According to common wisdom, a field’s production should follow a bell shaped trajectory known as the Hubbert curve and peak when half of the known oil has been extracted.
He confuses the pattern of individual field production with that of basin or country patterns. Hubbert was modelling US and world oil production, and not that of an individual field which normally increases rapidly in its early years before declining slowly, with the peak coming before the midpoint of depletion, as well illustrated by the Forties Field in the UK North Sea.
Maugeri, as an economist, talks only about Proven Reserves, but he should know that the development of a field, especially offshore is based on Proved and Probable Reserves. The net present value of a development is computed on the Mean Probability value and not on Proved Reserves alone, which have a 90% Probability.
But I believe that those projections will prove wrong, just as similar « peak oil » predictions (Campbell & Laherrère, SciAm March 1998) have been mistaken in the past.
That article was entitled The End of Cheap Oil, at a time when oil was trading at $13/barrel, before sinking to $10/ barrel in the following year. It was in fact ranked by the Sonoma University as within the top 25 most important papers published in 1999. It is hard therefore to accept Maugeri’s claim that it was mistaken.
Maugeri’s graph compares the oil production forecast of Campbell and Laherrère 1998 with others, failing to note that the former referred to conventional oil only whereas the others refer to all categories.
In fact, Campbell and Laherrère submitted graphs covering all the categories, which were not in fact published. The plot for combined conventional and unconventional forecast 31 Gb/a (namely 85 Mb/d) for 2007, which is close to what was actually produced. The mistake was not in the substance of the forecast but in not having better checked the title of the graph published by the Scientific American.
The following graph, for the world’s liquid production, was published in Laherrère J.H. 1999 Assessing the oil and gas future production and the end of cheap oil?, CSEG Calgary, April 6.
Recent ASPO (Campbell &Laherrere) forecasts are compared with others (but not those from Maugeri) by the US National Petroleum Council 2007 «Hard truths».
It is absurd to predict a peak of world production because it presupposes that one knows how much oil is in the ground.
On that basis, logic suggests that it would be equally absurd to accept Maugeri’s claim that the peak is not coming until 2030 or that more than 50 percent of the oil known at the time will be recoverable.
That said, we can agree that no one really knows the volume of oil in the ground, meaning that little reliance can be placed upon assumed recovery factors.
Maugeri believes that only one third of sedimentary basins have been explored, but out of about 600 sedimentary basins only 200 basins have the potential of generating oil or gas for well understood geological and especially geochemical reasons. He shows that for the past 25 years, the United States had more exploration drilling than any other country.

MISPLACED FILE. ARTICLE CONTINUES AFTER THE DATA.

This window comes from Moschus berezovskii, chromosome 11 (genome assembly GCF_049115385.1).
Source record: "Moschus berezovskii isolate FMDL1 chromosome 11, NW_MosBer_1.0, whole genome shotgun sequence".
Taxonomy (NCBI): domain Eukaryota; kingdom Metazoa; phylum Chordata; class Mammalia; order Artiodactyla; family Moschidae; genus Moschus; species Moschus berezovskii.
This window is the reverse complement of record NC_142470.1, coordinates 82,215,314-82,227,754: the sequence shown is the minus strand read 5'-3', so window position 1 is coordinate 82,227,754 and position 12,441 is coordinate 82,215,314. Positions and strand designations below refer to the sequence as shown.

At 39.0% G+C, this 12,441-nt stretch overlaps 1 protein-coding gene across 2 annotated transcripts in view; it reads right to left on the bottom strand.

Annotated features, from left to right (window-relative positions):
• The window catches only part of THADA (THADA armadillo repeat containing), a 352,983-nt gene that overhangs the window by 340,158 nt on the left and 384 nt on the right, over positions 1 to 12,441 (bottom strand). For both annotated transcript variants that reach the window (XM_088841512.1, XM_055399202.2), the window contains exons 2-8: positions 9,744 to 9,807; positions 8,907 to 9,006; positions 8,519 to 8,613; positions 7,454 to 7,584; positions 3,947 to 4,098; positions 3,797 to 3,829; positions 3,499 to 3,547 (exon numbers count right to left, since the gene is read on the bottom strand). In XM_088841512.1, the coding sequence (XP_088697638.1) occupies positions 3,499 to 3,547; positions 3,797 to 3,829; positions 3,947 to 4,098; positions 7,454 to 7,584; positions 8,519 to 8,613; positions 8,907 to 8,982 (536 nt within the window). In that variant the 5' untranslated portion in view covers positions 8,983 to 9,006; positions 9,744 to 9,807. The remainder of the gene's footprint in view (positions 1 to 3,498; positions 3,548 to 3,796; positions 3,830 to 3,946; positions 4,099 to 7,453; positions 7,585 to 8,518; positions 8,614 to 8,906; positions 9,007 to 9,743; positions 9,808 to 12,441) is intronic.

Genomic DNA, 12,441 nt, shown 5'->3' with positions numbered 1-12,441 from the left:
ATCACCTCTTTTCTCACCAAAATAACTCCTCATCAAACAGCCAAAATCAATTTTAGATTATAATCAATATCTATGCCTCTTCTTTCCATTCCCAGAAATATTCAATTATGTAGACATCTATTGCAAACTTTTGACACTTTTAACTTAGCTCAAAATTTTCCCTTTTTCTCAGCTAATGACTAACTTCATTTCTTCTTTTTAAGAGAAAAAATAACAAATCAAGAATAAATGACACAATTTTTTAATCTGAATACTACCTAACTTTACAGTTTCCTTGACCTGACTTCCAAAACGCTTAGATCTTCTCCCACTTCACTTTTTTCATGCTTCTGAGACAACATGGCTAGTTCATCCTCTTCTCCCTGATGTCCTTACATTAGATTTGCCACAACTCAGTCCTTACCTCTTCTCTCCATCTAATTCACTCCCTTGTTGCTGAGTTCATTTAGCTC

But he fails to say that the ownership of oil rights in the United States differs from that in the rest of the world. The United States supports more than 20 000 oil companies, and the economics are also quite different. For the last 25 years over 60 000 pure exploration wells (New Field Wildcats) have been drilled in the United States compared to 5000 in Canada and 40 000 for the rest of the world. The average size of oil discovery is 0.3 Mb for United States, 0.9 Mb for Canada and 740 Mb for the Middle East, 14 Mb for Africa , and 7 Mb for the world outside US & Canada. Again comparing the United States with the rest of the world is comparing apples and oranges!
[…] by 2030 we will have consumed another 650 billion to 700 billion barrels of our reserves, for a total of around 1600 billion barrels used up from the 4500 to 5000 billion figure
This implies that today we have consumed less than 950 billion barrels, which is clearly mistaken. Cumulative production is over 1100 Gb according to the industry database produced by IHS (NAPE International Forum February 4, 2009 Where Will Tomorrow’s Oil and Gas Come From? Pillars of Oil and Gas, P.H. Stark and K. Chew).
Paolo Scaroni, the Chief Executive of ENI, the company for which Maugeri works received the Petroleum Executive of the year 2008 award. He said in the Petroleum Review of March 2006 [pdf!] in page p25 that replacing reserves is the nightmare of IOCs.
Scaroni’s words seem to be conflict with Maugeri’s statement that most of the planet’s known resources are left unexploited in the ground, and still more wait to be discovered.
Perhaps Maugeri should tell his Chief Executive where all these unexploited and undiscovered oil reserves lie to help ENI replace oil reserves. Its 2008 Annual Report shows that both its oil reserves and production have fallen compared with 2006 but that its gas has increased. It may prompt the cynic to ask if whether Maugeri can distinguish oil from gas.
Luís here again: Maugeri's article has some similarities with one penned by Peter Jackson of CERA a couple of years ago; in both cases the authors do not seem to understand what the Hubbert Method is. But while Peter Jackson definitely showed some scientific objectiveness, the same can't be said of Leonardo Maugeri.